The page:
industrialization has not upset social
harmony. Industrial development in
the North widened the gap between
the sections.
The Propagation Society-More
Free than Welcome, an anti-Catholic
cartoon from the 1850s, illustrates the
nativist fear that the Catholic Church
poses a threat to American society.
Pope Pius IX, cross in hand, steps
ashore from a boat that also holds
five bishops . Addressing “Young
America ,” who holds a Bible, he says
that he has come to “take charge of
your spiritual welfare. ” A bishop adds ,
“I cannot bear to see that boy, with
that horrible book. ”
T HE
R I S E O F T H E RE PU B L I C A N PA R T Y
1385
The Free Labor Ideology
The Republican Party
S lave1y vers11sfree /abo1·
A contemporary print denounces
South Carolina congressman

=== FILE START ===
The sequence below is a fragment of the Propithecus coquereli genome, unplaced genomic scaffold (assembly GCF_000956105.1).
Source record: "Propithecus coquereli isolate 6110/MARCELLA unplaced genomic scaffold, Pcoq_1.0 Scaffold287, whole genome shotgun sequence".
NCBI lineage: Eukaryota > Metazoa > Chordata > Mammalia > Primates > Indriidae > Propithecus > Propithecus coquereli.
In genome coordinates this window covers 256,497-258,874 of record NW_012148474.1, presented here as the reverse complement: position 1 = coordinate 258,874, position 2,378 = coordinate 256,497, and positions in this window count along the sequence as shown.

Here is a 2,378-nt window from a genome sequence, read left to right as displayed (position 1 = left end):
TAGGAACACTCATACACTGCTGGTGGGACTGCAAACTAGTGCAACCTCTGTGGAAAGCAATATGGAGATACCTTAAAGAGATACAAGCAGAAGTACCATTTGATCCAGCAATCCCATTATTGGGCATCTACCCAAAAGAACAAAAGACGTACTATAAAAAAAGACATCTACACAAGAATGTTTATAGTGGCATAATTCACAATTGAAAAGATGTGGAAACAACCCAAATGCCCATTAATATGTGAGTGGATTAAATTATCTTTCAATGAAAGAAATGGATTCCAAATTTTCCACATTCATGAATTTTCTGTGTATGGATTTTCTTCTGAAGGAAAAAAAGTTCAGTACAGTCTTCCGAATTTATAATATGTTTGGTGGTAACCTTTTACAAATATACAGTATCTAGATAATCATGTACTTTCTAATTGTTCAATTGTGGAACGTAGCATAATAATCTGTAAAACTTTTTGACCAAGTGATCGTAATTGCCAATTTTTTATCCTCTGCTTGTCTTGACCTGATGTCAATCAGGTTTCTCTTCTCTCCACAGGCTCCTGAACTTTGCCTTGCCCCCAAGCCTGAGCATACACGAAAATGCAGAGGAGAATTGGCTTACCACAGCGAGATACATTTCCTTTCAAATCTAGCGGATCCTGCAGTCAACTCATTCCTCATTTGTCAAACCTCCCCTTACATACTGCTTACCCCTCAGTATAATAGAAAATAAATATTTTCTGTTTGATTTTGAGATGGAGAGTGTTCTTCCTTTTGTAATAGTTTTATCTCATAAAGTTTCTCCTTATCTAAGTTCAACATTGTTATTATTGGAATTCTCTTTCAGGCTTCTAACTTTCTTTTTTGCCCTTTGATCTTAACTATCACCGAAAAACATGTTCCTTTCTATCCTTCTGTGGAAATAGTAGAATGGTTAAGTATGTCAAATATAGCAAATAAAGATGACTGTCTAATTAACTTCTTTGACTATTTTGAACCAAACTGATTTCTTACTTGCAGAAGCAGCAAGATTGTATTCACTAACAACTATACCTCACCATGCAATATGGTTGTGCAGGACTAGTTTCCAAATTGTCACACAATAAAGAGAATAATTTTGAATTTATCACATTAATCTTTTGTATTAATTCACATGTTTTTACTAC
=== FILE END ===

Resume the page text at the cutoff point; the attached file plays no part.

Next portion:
Preston S. Brooks’s assault on
Massachusetts senator Charles
Sumner in May 1856. The attack
on the floor of the Senate was in
By 1856, it wa s clear tha t the Republi can Par ty- a coaliti on of anti sla
Democrat s, north ern Whi gs, Free Soilers, and Know-Nothin gs opp o
the furth er expan sion of slavery- would become the major altern ati
the Democratic Part y in the Nor th . The par ty’s app eal rested on the idt
“free labor .” In Republi can hand s, the antith esis betwee n “free society·
“slave society” coalesced int o a compr ehensive world view that glori
the North as the home of pr ogress, oppor tunit y, and freedom.
The defining quality of north ern society, Republican s declar ed.
the opp ortunit y it offered each laborer to move up to the statu s of 1